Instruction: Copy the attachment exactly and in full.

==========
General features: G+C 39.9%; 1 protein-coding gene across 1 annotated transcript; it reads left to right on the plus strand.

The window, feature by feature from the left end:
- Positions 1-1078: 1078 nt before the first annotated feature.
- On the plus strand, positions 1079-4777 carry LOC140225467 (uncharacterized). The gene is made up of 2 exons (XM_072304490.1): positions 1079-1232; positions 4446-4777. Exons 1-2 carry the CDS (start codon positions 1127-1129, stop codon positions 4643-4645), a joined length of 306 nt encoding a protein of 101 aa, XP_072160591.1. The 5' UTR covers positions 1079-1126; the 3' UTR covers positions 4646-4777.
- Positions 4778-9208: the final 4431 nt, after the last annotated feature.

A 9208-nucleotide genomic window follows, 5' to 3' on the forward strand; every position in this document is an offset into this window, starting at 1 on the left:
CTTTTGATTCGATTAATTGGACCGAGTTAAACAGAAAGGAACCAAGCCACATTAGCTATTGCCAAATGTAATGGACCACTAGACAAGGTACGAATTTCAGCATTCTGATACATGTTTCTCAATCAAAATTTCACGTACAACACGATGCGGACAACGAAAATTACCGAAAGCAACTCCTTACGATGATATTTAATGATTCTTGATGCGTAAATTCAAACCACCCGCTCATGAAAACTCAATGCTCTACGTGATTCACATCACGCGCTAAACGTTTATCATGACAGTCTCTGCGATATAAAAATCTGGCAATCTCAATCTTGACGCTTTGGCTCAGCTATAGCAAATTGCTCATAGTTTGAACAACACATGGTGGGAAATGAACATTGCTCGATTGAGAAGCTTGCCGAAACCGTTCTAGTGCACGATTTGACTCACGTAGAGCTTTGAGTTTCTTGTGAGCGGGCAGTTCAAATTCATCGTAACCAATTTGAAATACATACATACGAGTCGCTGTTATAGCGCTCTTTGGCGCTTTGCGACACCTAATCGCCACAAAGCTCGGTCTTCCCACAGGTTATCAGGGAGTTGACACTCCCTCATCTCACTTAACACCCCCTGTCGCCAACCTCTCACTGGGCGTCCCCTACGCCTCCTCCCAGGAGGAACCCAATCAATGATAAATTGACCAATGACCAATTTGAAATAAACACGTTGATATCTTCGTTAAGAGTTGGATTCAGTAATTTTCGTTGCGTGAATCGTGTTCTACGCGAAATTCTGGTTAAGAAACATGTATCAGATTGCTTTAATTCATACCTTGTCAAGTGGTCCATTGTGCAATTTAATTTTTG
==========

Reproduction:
General features: G+C 39.9%; 1 protein-coding gene across 1 annotated transcript; it reads left to right on the plus strand.

The window, feature by feature from the left end:
- Positions 1-1078: 1078 nt before the first annotated feature.
- On the plus strand, positions 1079-4777 carry LOC140225467 (uncharacterized). The gene is made up of 2 exons (XM_072304490.1): positions 1079-1232; positions 4446-4777. Exons 1-2 carry the CDS (start codon positions 1127-1129, stop codon positions 4643-4645), a joined length of 306 nt encoding a protein of 101 aa, XP_072160591.1. The 5' UTR covers positions 1079-1126; the 3' UTR covers positions 4646-4777.
- Positions 4778-9208: the final 4431 nt, after the last annotated feature.

A 9208-nucleotide genomic window follows, 5' to 3' on the forward strand; every position in this document is an offset into this window, starting at 1 on the left:
CTTTTGATTCGATTAATTGGACCGAGTTAAACAGAAAGGAACCAAGCCACATTAGCTATTGCCAAATGTAATGGACCACTAGACAAGGTACGAATTTCAGCATTCTGATACATGTTTCTCAATCAAAATTTCACGTACAACACGATGCGGACAACGAAAATTACCGAAAGCAACTCCTTACGATGATATTTAATGATTCTTGATGCGTAAATTCAAACCACCCGCTCATGAAAACTCAATGCTCTACGTGATTCACATCACGCGCTAAACGTTTATCATGACAGTCTCTGCGATATAAAAATCTGGCAATCTCAATCTTGACGCTTTGGCTCAGCTATAGCAAATTGCTCATAGTTTGAACAACACATGGTGGGAAATGAACATTGCTCGATTGAGAAGCTTGCCGAAACCGTTCTAGTGCACGATTTGACTCACGTAGAGCTTTGAGTTTCTTGTGAGCGGGCAGTTCAAATTCATCGTAACCAATTTGAAATACATACATACGAGTCGCTGTTATAGCGCTCTTTGGCGCTTTGCGACACCTAATCGCCACAAAGCTCGGTCTTCCCACAGGTTATCAGGGAGTTGACACTCCCTCATCTCACTTAACACCCCCTGTCGCCAACCTCTCACTGGGCGTCCCCTACGCCTCCTCCCAGGAGGAACCCAATCAATGATAAATTGACCAATGACCAATTTGAAATAAACACGTTGATATCTTCGTTAAGAGTTGGATTCAGTAATTTTCGTTGCGTGAATCGTGTTCTACGCGAAATTCTGGTTAAGAAACATGTATCAGATTGCTTTAATTCATACCTTGTCAAGTGGTCCATTGTGCAATTTAATTTTTG